Exploring science through literature

How dull were your school science text books? Yeah, mine too. The only experiments I remember were dropping potassium into water, where it explodes, and dissecting a sheep’s lung. After putting a tube down it and blowing it up, of course.

I also remember that potassium is on the far left of the periodic table along with other elements that have similar properties and I know that is how the periodic table is arranged: by properties.

I also remember that lungs are like big balloons full of smaller balloons and that the massive surface area this creates means loads of oxygen can get into the blood and carbon dioxide can get out.

I remember these facts, not because I was ‘taught’ them. I remember them because I learnt them. There is a difference. From the point of view of the student, teaching is passive, learning is active. In order to really learn anything, I mean life-long learning, a person needs to be actively involved. They need to be engaged. That needs two things: relevance and entertainment. With the potassium the entertainment value is high, with the lungs the relevance is higher, but both made an impact through a combination of the two.

Many people find science indecipherable, and through this, intimidating. However, there are so many well written, entertaining texts on fascinating, relevant science that this doesn’t ever need to be the case. For example, in a recent collaboration with Glasgow Libraries, the Wellcome Trust Centre for Molecular Parasitology at Glasgow University visited established book groups with a copy of ‘Parasite Rex’ by Carl Zimmer.

Parasitology is a varied and complex field and Parasite Rex is not a text book. The author dissects the field into manageable, accessible pieces, using real life examples to take the reader around the world on an emotional journey encountering the diseases, the horrors, and the scientific challenges. These creatures have such complex lives it took scientists decades to work out their life cycles. They are so supremely well adapted to their lifestyle that they can live alongside, even inside, the most advanced defence system ever conceived: our own immune systems. Slowly all our readers found themselves nurturing a horrified fascination for these parasites which bordered on admiration.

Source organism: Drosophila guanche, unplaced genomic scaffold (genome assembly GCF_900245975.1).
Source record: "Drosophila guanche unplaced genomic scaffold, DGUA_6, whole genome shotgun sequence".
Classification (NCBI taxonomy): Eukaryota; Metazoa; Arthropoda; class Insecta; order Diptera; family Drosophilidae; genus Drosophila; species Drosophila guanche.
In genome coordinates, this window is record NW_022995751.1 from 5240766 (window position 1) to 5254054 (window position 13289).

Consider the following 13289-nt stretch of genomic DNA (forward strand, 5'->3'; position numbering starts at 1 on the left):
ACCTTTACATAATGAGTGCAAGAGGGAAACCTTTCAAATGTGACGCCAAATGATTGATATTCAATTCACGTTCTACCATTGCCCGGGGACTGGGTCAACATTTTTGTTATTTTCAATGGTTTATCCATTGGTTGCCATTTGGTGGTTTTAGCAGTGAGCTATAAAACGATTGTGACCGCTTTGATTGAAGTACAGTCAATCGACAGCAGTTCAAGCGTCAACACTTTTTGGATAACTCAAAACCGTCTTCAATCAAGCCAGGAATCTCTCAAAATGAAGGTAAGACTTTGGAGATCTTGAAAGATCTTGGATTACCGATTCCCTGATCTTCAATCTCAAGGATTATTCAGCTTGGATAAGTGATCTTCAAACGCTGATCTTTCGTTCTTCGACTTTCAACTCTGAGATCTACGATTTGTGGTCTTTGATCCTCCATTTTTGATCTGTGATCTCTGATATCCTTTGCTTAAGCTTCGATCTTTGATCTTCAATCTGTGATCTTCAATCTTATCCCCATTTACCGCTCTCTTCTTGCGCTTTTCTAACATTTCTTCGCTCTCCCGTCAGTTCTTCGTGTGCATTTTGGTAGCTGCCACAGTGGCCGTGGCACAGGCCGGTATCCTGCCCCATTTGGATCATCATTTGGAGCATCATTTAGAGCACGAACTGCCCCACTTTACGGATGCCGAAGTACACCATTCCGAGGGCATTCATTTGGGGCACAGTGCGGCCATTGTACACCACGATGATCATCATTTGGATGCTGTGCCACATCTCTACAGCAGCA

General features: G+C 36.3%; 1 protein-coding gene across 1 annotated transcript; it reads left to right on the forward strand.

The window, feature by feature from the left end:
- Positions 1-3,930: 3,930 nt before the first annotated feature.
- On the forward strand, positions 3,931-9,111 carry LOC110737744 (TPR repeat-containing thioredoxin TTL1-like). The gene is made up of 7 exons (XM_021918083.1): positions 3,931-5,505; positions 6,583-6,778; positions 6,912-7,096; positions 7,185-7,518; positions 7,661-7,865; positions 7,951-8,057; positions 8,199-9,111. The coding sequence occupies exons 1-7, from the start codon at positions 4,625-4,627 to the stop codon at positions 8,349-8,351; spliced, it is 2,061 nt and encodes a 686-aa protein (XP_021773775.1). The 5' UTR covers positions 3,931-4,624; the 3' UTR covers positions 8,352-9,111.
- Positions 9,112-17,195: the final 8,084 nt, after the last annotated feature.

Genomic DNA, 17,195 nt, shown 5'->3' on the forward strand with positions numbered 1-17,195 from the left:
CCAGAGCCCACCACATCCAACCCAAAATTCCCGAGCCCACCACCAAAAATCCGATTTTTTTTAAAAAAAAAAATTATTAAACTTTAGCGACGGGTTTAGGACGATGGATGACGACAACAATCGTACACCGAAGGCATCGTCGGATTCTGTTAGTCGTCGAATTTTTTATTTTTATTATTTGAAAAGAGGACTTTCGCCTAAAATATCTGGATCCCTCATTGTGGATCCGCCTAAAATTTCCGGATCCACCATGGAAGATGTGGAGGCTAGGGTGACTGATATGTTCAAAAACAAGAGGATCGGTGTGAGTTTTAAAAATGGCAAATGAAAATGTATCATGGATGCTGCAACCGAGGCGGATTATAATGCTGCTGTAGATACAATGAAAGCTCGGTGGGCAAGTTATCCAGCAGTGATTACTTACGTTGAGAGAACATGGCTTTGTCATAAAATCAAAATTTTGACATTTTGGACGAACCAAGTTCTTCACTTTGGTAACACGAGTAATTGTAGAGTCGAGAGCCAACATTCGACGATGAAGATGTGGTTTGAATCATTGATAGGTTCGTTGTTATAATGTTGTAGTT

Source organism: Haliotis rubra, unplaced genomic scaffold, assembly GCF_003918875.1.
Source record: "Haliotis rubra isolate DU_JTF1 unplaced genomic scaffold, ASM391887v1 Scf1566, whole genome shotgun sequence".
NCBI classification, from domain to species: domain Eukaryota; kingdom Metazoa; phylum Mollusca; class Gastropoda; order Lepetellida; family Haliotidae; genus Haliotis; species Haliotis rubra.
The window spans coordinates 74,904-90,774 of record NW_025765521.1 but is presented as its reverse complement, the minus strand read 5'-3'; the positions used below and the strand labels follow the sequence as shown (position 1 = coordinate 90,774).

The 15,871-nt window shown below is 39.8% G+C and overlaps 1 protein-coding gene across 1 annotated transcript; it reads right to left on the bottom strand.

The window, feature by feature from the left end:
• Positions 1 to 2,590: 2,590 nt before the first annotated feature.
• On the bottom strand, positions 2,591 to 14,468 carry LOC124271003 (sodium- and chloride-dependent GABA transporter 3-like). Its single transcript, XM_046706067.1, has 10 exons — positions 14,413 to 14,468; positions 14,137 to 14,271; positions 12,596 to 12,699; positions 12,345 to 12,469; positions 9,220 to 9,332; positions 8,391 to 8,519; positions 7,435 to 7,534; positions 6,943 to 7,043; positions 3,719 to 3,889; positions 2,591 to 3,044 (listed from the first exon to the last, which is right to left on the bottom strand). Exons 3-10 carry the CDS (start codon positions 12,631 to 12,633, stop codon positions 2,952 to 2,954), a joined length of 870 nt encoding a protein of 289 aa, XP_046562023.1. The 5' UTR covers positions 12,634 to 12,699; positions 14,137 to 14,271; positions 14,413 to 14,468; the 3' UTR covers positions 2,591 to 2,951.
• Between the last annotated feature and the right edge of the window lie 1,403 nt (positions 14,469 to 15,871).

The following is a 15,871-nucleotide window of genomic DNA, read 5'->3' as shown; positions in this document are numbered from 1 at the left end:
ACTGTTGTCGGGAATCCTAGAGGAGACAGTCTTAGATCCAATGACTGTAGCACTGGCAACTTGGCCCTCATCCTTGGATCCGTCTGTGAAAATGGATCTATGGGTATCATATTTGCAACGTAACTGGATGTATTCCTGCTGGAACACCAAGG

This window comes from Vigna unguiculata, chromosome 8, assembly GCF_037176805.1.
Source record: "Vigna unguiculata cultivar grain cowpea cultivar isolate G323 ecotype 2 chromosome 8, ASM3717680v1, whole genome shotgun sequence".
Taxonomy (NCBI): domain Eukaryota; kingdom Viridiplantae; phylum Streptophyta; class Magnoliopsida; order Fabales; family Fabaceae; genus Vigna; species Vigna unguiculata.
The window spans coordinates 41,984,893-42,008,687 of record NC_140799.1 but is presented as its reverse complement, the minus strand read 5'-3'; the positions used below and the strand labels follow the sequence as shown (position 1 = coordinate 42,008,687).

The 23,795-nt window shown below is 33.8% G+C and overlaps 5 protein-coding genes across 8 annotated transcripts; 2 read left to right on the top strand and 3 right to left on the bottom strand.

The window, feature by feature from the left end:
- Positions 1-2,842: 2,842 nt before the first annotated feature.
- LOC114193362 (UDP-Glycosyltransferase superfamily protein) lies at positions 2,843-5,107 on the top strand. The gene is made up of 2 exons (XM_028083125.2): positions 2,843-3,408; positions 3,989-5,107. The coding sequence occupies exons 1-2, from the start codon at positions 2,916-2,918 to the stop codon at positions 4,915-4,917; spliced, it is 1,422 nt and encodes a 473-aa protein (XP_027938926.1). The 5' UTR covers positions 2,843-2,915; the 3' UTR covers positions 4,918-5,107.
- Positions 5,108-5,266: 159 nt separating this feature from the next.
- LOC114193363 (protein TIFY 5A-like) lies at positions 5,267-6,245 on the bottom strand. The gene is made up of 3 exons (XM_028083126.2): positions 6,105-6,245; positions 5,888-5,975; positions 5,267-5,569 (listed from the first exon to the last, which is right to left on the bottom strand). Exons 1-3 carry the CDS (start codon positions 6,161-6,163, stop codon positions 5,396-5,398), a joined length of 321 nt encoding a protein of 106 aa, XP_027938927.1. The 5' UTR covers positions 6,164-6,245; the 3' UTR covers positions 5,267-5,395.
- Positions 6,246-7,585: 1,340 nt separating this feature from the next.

And this power to transform thought and opinion, from grossed out to fascinated, to widen horizons, is the real treasure to be found in science writing.

Take the word ‘carcinoma’. The word itself is portentous and full of threat. Most people know it is used to describe cancer. Some people will know that it is used to describe only a certain kind of cancer.  ‘Carcinoma’ in fact describes abnormal growth on the outside and inside surfaces of the body, including skin cancer. There are many types of skin cancer and more than 90% of people diagnosed are cured by treatment. Is the word as scary now?

Creative and accessible explanations allow readers to understand the science, giving them confidence. Comprehension diffuses the fear these words can generate and creates a more rational and realistic point of view. 

In our book groups we had an overwhelmingly positive response to our visits and Carl’s book. All our readers said it was entertaining, if a bit icky. From disgusted and sceptical they became engaged with the science. They asked questions that the visiting scientists admitted they didn’t know the answers to. Yet. This confidence to quiz specialists in their subject areas was created over the course of just one book. Our readers became scientifically literate in parasitology.

They also said they wanted to explore more science through writing. As they do this their scientific literacy will build to a point where they will hold informed opinions about emotive and difficult areas of scientific and social policy, such as animal research, stem cell research and, yes, even measles vaccines.

If this is what we can gain from reading one well-written, entertaining and relevant science book, we need to be encouraging more people to explore science in this way.

Read part 1 of Mhairi's blog, Exploring writing through science, here

Mhairi Stewart

As a molecular biologist, Mhairi spends much of her time investigating the sex life of the malaria parasite, and has a passion for using literature and storytelling as a gateway to scientific understanding. She has a strong belief that art and science are both creative disciplines, and has co-created science comics and narrative non-fiction on various scientific topics. She also helps design innovative and engaging workshops for all ages, which her husband, Gary Erskine, delivers as Perfect Spiral.